There is a (somewhat) classic episode of The Simpsons in which, for complicated reasons, Homer decides that Thomas Edison is his hero and he now wants to be an inventor. He talks to the local scientist, Professor Frink, and asks what it takes to invent something. Frink explains that you either have to invent something entirely new, or take two useful things and combine them into something that people need. With dawning joy, Homer seizes upon the latter: “Like Hamburger Earmuffs!”
It’s absurd, of course, but seems less so every year. Not the Hamburger Earmuffs; we’ll probably never really need those (or as Frink says, never be able to figure out “the pickle matrix”). But the combination of seemingly disparate things into a seamless technological whole is one of the hallmarks of our burgeoning era. “Heart monitor watch” or “personal assistant dashboard” are now unremarkable phrases, as might be, thanks to Google, “cell phone pants.” The rise of textile tech could be the next step in mobile; the question is whether it’s useful or if it’s just some hamburgers strapped to your head.
Textile Tech and Project Jacquard
Saying “cell phone pants” is a bit glib when discussing Google’s new venture, released last week at the I/O conference. Project Jacquard is about textile tech; that is, the weaving of technology into everyday fabrics, like clothes or blankets. This isn’t technology related to the item – it isn’t a blanket warmer or a shirt color-changer or anything like that. Rather, this is about connecting our fabrics to the Internet of Things to control our phones, appliances, and anything else. It is about bringing technology everywhere.
Named Project Jaquard, after the Frenchman who invented the automated loom and thus took weaving from a premodern and personal occupation to a massive industrial one, Google is working with major manufacturers like Levi’s to weave conductive strands of thread or yarn into normal fabrics that can be controlled by a touch or even swipe of the hand.
This is complex and we’ll get to the negatives, but first let’s look at the dream scenario here. Ideally, one day (soon!) you’ll be able to control everything through the barest interactions. Scrolling through songs or raising/lowering the volume is as simple as tapping the side of your leg. You can make a call or answer your phone with the same motion, connected to a Bluetooth or other hands-free device.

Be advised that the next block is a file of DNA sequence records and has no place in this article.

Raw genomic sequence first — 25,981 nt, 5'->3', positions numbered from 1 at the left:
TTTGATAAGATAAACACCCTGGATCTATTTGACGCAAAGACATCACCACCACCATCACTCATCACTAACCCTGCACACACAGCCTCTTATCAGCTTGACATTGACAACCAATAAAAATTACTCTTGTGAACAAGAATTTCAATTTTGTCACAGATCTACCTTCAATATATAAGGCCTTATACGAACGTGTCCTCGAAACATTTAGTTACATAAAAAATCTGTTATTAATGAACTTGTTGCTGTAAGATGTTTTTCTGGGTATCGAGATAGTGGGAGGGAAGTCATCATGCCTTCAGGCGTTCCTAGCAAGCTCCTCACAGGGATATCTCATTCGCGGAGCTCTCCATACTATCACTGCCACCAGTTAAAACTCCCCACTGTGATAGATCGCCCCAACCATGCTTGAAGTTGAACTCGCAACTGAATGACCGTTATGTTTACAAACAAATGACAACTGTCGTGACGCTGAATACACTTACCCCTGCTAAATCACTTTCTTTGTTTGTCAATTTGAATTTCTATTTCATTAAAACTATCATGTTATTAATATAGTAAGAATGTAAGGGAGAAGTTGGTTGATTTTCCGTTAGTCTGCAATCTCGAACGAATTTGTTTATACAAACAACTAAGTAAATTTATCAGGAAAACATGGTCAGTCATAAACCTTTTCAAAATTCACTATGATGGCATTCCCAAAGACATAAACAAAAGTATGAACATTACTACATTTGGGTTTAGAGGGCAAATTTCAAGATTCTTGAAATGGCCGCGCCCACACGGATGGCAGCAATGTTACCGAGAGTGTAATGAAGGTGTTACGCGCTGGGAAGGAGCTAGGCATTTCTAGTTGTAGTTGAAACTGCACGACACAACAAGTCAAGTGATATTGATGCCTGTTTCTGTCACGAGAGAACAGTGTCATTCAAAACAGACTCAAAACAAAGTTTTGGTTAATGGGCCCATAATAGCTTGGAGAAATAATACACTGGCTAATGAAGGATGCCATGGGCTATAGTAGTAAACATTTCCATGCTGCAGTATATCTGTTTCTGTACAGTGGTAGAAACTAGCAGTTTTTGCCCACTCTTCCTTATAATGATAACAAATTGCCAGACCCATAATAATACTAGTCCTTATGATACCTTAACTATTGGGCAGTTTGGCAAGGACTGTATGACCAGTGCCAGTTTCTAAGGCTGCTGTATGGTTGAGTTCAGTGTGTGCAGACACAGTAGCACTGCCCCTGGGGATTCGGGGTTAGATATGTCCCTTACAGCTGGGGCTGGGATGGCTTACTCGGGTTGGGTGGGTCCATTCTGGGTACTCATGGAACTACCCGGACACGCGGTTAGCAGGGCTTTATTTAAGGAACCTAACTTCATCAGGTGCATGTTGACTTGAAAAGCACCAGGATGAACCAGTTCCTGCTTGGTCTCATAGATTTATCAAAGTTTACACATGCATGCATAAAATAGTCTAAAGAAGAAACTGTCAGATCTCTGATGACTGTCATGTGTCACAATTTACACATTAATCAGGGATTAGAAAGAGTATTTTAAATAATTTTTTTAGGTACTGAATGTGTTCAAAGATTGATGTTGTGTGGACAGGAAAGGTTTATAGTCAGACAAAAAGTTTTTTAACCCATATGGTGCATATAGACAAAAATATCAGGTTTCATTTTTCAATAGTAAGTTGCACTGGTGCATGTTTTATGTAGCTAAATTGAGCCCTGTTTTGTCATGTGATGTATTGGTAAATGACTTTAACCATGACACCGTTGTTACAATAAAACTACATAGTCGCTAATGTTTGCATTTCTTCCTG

Moving back home, let’s imagine the tech-enabled blanket or armrest on the couch. You can run through Netflix, turn the TV on or off, raise the volume on the radio, or put on the slideshow of your wedding, all without fumbling with remotes or even moving your hands out of the blanket. It’s tech that is everywhere.
Pros and Cons of Textile Tech
Even while writing the above, I realized it sounds a bit like one of those cheesy infomercials that promises to solve a non-existent problem, like for an automated carrot peeler that shows dramatic black-and-white footage of people laboring to peel a carrot, with the strained and agonized faces rarely seen outside a Bergman film. Now, there’s a solution that seems more difficult than the normal act: don’t struggle to hit the remote! You can change the channel just by hitting the exact right part of the blanket you’re snuggled up in!
It does sound a bit ridiculous, both reductive and overly-complicated. It also evokes people doing elaborate pants-based maneuvers on the subway just to send a text. I can picture everyone looking like a third-base coach sending signs to the batter, an itching-powder ballet choreographed by a madman.
That’s the worst-case scenario, of course, arguing for the “this is needless” side. And ultimately, it may very well be. But it is neat to see what Google is doing. In a razor-sharp article for Bloomberg View, Virginia Postrel talks about Project Jacquard as less of an imposition of technology, like with Google Glass, but rather the disappearance of it into something both ubiquitous and unnoticeable.
The theory here is that, as we know, and are happy about, mobile tech isn’t going away. It will be integrated more and more into our lives, with wearables and the Internet of Things doing more than we ever thought possible. Everything will be connected. This can either be a huge burden, a constant din of devices and buttons and lights and confusing integration, or it can be easy, and the controls can be part of what we wear everyday. Using them can become second nature. It can be easy. In short, with linguistic euphony, it can be seamless.
That’s the best-case scenario for this, of course. We’re just at the start of textile tech, and if it is to be successful, there will certainly be a weird period where early adopters are laughed at. Don’t forget, though, that as recently as the turn of the century it was still fashionable to laugh at dopes walking around with cell phones – who did they have to talk to, anyway? Things can change quickly. At one point, don’t forget, no one wore jeans. Now we can’t live without them. The two might even be combined.